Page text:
Anyway, if Harry was a proper younger son of a monarch, he’d be in Helmand carving out a kingdom for himself in fire and blood with his trusty scimitar accompanied by a loyal band of Pathan rogues and an enigmatic beauty with huge knockers in a leopardskin bikini.
Because that’s what international relations theory really needs in the dawning of this, the Age of Obama – policy that looks exactly like the covers from old Conan the Barbarian paperbacks.
On reflection, maybe we already had that. But soon Harry will be back in London, taking up the traditional role of a man third in line to the throne, namely falling out of nightclubs. What a waste.
Mancunians were privileged to have a royal visitor this week, just as though we were Afghans or something.
THE Queen and Prince Philip were greeted by warm applause from crowds of well-wishers as they arrived at Manchester Victoria today.
Her Majesty, wearing a dusty pink hat and coat, stepped off the royal train on Platform 3 just after 10am and was met by Manchester's Lord Lieutenant Warren J Smith.
Our family house once lay athwart a Royal route. Shortly before the queen turned up, a couple of Special Branch men went from door to door up and down the street asking if “anyone with an Irish accent” had tried to rent a room. In those innocent days these and other such security precautions were kept out of the papers as being a bummer for the loyal subjects. But now the security is reported as part of the ceremonial attending the royal event:
There was a large security presence as hundreds of well wishers turned out to welcome the Royal couple….
…During the visit police kept a high-profile presence in the city centre with restricted access to some roads, including Gartside Street. A full security search of many city centre areas was conducted.
Her majesty’s sniffer dogs. Cavity searches, by appointment. Bearer of the Heckler and Koch. We do these things so well in Britain.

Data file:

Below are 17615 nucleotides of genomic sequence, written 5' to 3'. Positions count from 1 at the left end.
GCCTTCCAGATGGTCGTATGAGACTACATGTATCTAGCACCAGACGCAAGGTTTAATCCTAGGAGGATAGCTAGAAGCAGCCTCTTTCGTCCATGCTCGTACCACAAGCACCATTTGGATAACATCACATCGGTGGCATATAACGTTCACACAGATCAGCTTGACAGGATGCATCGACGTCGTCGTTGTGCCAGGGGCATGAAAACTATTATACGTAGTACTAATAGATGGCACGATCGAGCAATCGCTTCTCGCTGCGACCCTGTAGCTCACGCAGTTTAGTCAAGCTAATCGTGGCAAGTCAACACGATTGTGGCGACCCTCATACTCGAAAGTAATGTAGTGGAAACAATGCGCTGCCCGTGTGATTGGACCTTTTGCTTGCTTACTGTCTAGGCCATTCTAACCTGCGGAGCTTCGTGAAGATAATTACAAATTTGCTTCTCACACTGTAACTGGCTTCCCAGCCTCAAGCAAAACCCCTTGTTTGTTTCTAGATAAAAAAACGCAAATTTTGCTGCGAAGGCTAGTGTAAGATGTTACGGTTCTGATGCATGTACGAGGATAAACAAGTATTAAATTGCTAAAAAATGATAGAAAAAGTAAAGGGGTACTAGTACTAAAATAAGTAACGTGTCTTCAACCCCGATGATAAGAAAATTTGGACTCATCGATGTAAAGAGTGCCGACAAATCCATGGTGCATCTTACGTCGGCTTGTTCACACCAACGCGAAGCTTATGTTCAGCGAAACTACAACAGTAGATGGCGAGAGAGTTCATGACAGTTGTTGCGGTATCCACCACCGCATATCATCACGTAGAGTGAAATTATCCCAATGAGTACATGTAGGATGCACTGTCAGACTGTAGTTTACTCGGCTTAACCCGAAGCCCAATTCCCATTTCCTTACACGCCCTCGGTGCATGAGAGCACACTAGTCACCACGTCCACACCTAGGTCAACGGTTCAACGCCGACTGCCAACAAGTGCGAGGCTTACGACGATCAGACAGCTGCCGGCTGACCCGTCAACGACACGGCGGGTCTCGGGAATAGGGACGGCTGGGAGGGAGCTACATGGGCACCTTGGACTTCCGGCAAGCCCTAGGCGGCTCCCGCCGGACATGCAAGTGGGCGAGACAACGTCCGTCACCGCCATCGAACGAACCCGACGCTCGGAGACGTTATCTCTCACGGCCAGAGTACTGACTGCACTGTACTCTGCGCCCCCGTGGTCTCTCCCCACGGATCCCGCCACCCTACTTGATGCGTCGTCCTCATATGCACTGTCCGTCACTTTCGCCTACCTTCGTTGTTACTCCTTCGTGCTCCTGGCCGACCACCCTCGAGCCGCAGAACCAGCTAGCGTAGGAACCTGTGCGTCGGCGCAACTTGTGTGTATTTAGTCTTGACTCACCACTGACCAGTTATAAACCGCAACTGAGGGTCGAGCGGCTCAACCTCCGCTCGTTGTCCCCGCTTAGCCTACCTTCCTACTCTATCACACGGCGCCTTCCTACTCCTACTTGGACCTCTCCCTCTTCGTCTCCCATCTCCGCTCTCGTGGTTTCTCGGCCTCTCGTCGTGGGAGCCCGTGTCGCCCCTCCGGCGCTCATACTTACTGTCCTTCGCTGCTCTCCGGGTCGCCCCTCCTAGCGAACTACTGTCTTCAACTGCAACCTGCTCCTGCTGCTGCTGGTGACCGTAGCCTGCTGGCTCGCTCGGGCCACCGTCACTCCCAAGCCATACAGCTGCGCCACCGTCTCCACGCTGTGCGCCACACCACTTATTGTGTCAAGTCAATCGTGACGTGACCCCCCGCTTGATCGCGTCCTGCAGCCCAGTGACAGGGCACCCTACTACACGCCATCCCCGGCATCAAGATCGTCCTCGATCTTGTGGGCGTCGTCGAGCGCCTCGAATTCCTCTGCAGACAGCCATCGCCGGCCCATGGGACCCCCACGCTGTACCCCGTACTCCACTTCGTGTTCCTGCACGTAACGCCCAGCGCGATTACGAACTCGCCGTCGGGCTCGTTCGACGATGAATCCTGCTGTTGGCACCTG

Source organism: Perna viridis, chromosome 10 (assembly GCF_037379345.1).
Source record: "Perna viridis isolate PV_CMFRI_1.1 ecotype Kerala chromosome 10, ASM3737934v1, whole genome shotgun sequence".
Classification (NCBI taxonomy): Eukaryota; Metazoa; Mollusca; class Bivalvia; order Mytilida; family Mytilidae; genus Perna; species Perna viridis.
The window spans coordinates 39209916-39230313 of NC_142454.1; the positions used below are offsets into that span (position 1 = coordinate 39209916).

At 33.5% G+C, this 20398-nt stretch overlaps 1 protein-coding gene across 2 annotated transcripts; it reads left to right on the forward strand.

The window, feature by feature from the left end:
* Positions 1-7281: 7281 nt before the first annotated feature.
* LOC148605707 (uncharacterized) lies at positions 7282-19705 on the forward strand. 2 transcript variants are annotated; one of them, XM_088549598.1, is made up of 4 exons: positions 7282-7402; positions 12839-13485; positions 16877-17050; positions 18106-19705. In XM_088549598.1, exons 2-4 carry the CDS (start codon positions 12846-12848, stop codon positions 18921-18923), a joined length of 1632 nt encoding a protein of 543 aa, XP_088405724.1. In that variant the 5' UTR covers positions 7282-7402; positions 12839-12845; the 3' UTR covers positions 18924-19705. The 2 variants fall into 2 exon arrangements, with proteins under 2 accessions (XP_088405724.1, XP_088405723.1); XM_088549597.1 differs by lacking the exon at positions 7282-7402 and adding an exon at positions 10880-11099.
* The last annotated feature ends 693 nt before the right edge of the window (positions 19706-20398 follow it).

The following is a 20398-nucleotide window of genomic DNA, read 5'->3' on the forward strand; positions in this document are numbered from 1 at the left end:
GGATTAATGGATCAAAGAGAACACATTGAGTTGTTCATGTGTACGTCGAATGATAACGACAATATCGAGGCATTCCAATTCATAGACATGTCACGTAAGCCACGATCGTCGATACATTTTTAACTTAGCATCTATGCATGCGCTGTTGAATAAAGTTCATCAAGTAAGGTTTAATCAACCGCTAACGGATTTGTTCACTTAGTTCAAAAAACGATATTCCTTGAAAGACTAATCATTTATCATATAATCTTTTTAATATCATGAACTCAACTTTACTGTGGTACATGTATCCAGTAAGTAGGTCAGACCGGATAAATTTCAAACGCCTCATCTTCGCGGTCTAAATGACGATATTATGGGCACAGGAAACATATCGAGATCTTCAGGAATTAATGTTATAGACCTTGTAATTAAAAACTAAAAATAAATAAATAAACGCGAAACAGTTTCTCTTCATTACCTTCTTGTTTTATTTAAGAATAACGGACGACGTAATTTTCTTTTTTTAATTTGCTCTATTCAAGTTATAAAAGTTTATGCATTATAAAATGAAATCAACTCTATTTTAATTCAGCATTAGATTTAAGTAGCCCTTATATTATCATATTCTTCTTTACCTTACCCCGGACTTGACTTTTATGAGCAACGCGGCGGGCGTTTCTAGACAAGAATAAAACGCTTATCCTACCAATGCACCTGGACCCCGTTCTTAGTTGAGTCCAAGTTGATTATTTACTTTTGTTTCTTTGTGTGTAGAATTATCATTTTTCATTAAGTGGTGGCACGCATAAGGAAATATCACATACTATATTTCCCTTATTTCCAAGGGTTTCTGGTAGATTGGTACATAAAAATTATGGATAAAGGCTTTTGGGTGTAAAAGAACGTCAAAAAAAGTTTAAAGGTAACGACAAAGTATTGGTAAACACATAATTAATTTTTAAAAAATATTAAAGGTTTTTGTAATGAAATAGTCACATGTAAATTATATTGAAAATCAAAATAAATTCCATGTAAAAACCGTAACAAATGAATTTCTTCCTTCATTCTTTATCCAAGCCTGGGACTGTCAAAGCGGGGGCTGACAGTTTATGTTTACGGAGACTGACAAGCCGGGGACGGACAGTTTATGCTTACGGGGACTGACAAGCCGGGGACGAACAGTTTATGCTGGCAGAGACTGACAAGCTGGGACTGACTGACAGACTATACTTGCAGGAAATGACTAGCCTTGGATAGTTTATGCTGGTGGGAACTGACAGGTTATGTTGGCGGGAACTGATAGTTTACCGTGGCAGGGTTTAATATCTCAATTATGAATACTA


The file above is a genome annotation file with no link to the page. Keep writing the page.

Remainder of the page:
The anti-maglev protests in Shanghai in January depended heavily on the civic infrastructure provided by weiyuanhui, the resident’s associations that have mushroomed in China’s new private urban housing estates in Shanghai and other cities, The protest itself was slotted into a narrative of a growing middle class uprising against the government. As ever, it’s a bit more complicated than that.
To the extent that these Shanghai protests were fueled by homeowners, it constitutes a new departure in that the great majority of the time when homeowners undertake collective action it’s one neighborhood at a time and inward-focused, not about public policy. Usually the spur to action will be something like high management fees, control over neighborhood assets or shoddy construction. To the extent that homeowners contact and lobby the government in these cases, they are trying to win support from the authorities against the developers, not protesting against something the government is doing. The maglev extension plan is unusual in that it’s something the government is directly responsible for, affecting a large number of neighborhoods (one report said nearly 40) in the same way all at once.
So I think we should guard against reading too much into this event. Howard W. French, in his New York Times story makes a rather bold claim that the protests are “the strongest sign yet of rising resentment among China’s fast-growing middle class over a lack of say in decision making.” Social classes rarely act in unified ways politically, and it’s questionable at best whether the middle class in China is generally characterized by resentment.
But I think homeowners are also motivated by a sense that when they acquire their piece of what we might call the “Chinese dream,” there’s an implicit social contract going with it. The system in China now encourages people to devote their energy to getting ahead in the new economy, and once they “make it” by acquiring a nice, modern home, once of the ultimate markers of success, they feel entitled to certain things: fair treatment in matters concerning their home, veto power over unreasonable arrangements, some control over the neighborhood environment, peace and quiet, privacy, and freedom from certain kinds of impositions.
“Suburban politics” then, which I guess is pretty much the same everywhere. In a Chinese context, the weiyuanhui is an expression of a large social class explicitly and intentionally created by government economic policy. Yet Chinese municipal government, in the absence of democratic mechanisms, tends to be closely allied the developer class with which the weiyuanhui are often in dispute. I’m a big sceptic of the middle classes will bring democracy thesis, but this does point towards the introduction of some form of electoral mechanism in Chinese cities as a means of resolving this institutional conflict. From Beijing’s point of view, after all, the urban middle classes are both indispensable and generally reliable.
The place is plastered with posters from the medical students' Islamic Society inviting us to celebrate the "collapse of the evolution theory" with a lecture by a creationist in "the very building dedicated to Charles Darwin, on the spot he once lived".
UCL, the Godless College of Gower Street, insists (just as all religions do) on freedom of speech, so they are welcome to their meeting. We biologists choke, though, on the idea of such buffoonery in the Darwin Building; instead, it has been moved to a theatre used to teach medieval history.